The Victorian period was a time when the British Empire was the greatest and the richest in the world.

It was a time of progress in technology and industry with many exiting new inventions being produced.

It was also a time when people were regularly dying of poor working and living conditions, and diseases such as cholera from polluted water in the cities.

Queen Victoria

Victoria was born in Kensington Palace in London on 24th May 1819. She was the daughter of Edward, the Duke of Kent and Princess Victoria of Saxe-Coburg.

Edward was the fourth son of George III and he died when Victorian was eight months old.

Victoria became heir to the throne because her three uncles: George IV, Frederick Duke of York, and William IV had no surviving children. She became Queen, at the age of 18, when William IV died in 1837.

Queen Victoria

In 1840 Victoria married her cousin, Prince Albert of Saxe-Coburg in Germany. They had nine children before he died, aged 42, in 1861. After Albert died Victoria wore black for the rest of her life.

Victoria died on 22 January 1901 at Osborne House on the Isle of Wight, after a reign that  lasted almost 64 years, the longest in British history

During the Victorian period the British Empire was at its largest. Queen Victoria was pronounced 'Empress of India' and lands on the other side of the world like Australia and New Zealand were being made part of the Empire.

It has been estimated that the British Empire covered one quarter of the worlds land surface.

Flag of the United Kingdom of Great Britain and Ireland

Flag of the United Kingdom of Great Britain and Ireland

But all was not well: There was a mutiny in India that was ruthlessly put down by the Army and there was a war in South Africa with the Zulus and then the Boers. The Zulus defeated a large British army at a place called Ishandlwana but were repulsed at Rorke's drift by a small contingent of troops mainly from the 24th (2nd Warwickshire) Regiment of Foot.

St. George's Flag, St. Andrew's Flag, St. Patrick's Flag, Union Flag of England and Scotland
St. George's Flag St. Andrew's Flag St. Patrick's Flag Union Flag of England and Scotland

During the Victorian period the railway network evolved to become a dominant factor in the transport system of the United Kingdom and had a widespread impact on the culture, economy, society and landscape of the country.

In 1804 Richard Trevithick built a steam locomotive for his iron works at Penydarren in Wales. It was very unreliable but it could pull ten tonnes of iron.

A Simple Steam Engine


Click to see an animation of a simple steam engine


In 1825 the Stockton to Darlington rail line was opened. There were two locomotives, the "Experiment" and "No 1", that pulled 21 coal wagons 25 miles at 8 miles per hour. The line quickly became profitable and soon passengers began to be carried.


The Rocket                       

In 1829 the Rainhill Trials took place. The train that won was the "Rocket" built by George Stephenson. The "Rocket" travelled at 46 kph (30 mph).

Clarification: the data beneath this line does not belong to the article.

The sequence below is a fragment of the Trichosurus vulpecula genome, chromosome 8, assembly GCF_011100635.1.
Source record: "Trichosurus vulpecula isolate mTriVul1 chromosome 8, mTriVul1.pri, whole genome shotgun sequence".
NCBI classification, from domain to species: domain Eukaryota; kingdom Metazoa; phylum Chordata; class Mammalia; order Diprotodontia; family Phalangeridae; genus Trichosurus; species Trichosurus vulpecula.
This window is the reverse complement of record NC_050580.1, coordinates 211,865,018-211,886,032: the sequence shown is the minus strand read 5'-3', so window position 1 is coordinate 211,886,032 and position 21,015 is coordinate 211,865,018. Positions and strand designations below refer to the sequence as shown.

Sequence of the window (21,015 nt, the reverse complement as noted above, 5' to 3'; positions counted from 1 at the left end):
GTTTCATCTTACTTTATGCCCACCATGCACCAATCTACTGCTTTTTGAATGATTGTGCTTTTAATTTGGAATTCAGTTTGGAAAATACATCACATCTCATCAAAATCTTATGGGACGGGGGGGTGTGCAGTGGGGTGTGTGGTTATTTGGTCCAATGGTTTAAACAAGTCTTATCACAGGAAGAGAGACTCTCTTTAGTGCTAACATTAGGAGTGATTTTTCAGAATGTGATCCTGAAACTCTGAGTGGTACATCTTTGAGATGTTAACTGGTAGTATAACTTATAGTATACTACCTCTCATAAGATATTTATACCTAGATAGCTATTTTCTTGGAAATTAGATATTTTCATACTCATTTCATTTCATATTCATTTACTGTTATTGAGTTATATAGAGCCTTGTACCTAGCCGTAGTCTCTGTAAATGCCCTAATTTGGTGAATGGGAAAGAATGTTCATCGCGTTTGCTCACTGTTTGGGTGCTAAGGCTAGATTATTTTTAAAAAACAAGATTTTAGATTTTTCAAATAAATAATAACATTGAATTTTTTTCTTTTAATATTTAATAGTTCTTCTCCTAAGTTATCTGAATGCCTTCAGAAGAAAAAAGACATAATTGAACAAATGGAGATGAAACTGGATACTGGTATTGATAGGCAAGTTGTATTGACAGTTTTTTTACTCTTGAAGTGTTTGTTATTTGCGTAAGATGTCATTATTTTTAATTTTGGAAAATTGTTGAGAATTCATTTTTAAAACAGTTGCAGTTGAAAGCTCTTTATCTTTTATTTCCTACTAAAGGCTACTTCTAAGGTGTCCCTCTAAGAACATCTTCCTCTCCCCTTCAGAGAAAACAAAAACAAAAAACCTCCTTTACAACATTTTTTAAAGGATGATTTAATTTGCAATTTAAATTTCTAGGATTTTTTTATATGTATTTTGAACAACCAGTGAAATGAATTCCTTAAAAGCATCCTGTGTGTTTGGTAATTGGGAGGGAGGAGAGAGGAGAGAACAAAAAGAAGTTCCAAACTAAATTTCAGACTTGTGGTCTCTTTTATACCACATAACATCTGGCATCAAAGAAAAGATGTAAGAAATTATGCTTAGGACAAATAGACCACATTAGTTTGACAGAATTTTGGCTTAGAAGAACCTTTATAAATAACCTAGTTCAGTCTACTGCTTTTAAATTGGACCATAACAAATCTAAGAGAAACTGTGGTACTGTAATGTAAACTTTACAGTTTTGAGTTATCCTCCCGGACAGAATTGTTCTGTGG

In 1830 the Liverpool to Manchester railway opened and the Age of Railways began.

By 1900 there were over 22,000 miles of rail track in Britain.

Great Exhibition

The Great Exhibition was conceived by prince Albert, the husband of Queen Victoria. It was held in Hyde Park in London in the Crystal Palace, a building specially constructed for the event.

The event attracted  over 6,200,000 visitors  who viewed more than 13,000 exhibits that were on display from all over the world.

Crimean War
Between the years 1854 to 1856, Britain fought its only European war from the end of the Napoleonic wars in 1815 and the start of the First World War in 1914.
The war started as a disagreement between Russian Orthodox monks and French Catholics over who had rights at the holy Places in Jerusalem and Nazareth. Tsar Nicholas I of Russia moved troops into Wallachia and Moldavia (modern Rumania), which was part of the Ottoman Turkish empire. His fleet then destroyed a Turkish flotilla off Sinope in the Black Sea.

The British were already suspicious of the Russian intention towards India and were unwilling to accept Russian domination of Constantinople and the Black Sea. The French allied themselves with Britain and both counties moved troops against the Russians in Wallachia and Moldavia, driving them out by the summer of 1854.

Then it was decided that the large naval base at Sevastopol in the Crimea was a threat to future peace and a combined French and British force was sent there to destroy it.

Finally after several battles at the river Alma, Balaclava and Inkerman Sevastopol fell and the war was brought to an end by the Peace of Paris in 1856.

The Charge of the Light Brigade

by Alfred, Lord Tennyson

The war cost a lot of lives, more due to bad conditions and disease than actual fighting. One of the most notable figures of the period was Florence Nightingale who revolutionised the treatment given to patients at the military hospital at Scutari, reducing the death rate by over a half.